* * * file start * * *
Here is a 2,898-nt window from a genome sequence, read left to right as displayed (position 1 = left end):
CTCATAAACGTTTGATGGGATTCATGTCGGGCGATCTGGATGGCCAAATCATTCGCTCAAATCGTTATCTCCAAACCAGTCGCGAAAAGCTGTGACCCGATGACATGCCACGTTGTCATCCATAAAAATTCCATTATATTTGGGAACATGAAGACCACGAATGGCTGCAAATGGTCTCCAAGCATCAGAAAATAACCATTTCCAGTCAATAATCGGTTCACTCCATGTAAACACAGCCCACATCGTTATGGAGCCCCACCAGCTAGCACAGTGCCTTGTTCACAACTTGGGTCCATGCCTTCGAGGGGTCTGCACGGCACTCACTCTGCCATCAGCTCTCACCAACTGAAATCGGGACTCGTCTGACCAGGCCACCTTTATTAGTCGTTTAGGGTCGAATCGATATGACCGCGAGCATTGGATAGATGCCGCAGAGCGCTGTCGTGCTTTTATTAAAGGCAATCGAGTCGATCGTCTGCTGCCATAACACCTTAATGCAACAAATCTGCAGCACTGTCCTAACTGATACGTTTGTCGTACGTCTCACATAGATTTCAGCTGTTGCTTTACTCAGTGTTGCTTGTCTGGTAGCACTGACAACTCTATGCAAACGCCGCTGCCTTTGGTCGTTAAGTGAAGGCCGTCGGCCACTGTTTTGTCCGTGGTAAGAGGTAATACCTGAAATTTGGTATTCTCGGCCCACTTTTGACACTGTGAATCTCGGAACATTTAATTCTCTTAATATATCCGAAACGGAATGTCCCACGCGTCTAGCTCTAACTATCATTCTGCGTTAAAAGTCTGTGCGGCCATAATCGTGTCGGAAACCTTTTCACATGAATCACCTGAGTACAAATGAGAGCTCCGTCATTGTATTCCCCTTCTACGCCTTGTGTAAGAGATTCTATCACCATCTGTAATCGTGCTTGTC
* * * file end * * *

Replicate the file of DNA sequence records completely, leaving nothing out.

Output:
Here is a 2,898-nt window from a genome sequence, read left to right as displayed (position 1 = left end):
CTCATAAACGTTTGATGGGATTCATGTCGGGCGATCTGGATGGCCAAATCATTCGCTCAAATCGTTATCTCCAAACCAGTCGCGAAAAGCTGTGACCCGATGACATGCCACGTTGTCATCCATAAAAATTCCATTATATTTGGGAACATGAAGACCACGAATGGCTGCAAATGGTCTCCAAGCATCAGAAAATAACCATTTCCAGTCAATAATCGGTTCACTCCATGTAAACACAGCCCACATCGTTATGGAGCCCCACCAGCTAGCACAGTGCCTTGTTCACAACTTGGGTCCATGCCTTCGAGGGGTCTGCACGGCACTCACTCTGCCATCAGCTCTCACCAACTGAAATCGGGACTCGTCTGACCAGGCCACCTTTATTAGTCGTTTAGGGTCGAATCGATATGACCGCGAGCATTGGATAGATGCCGCAGAGCGCTGTCGTGCTTTTATTAAAGGCAATCGAGTCGATCGTCTGCTGCCATAACACCTTAATGCAACAAATCTGCAGCACTGTCCTAACTGATACGTTTGTCGTACGTCTCACATAGATTTCAGCTGTTGCTTTACTCAGTGTTGCTTGTCTGGTAGCACTGACAACTCTATGCAAACGCCGCTGCCTTTGGTCGTTAAGTGAAGGCCGTCGGCCACTGTTTTGTCCGTGGTAAGAGGTAATACCTGAAATTTGGTATTCTCGGCCCACTTTTGACACTGTGAATCTCGGAACATTTAATTCTCTTAATATATCCGAAACGGAATGTCCCACGCGTCTAGCTCTAACTATCATTCTGCGTTAAAAGTCTGTGCGGCCATAATCGTGTCGGAAACCTTTTCACATGAATCACCTGAGTACAAATGAGAGCTCCGTCATTGTATTCCCCTTCTACGCCTTGTGTAAGAGATTCTATCACCATCTGTAATCGTGCTTGTC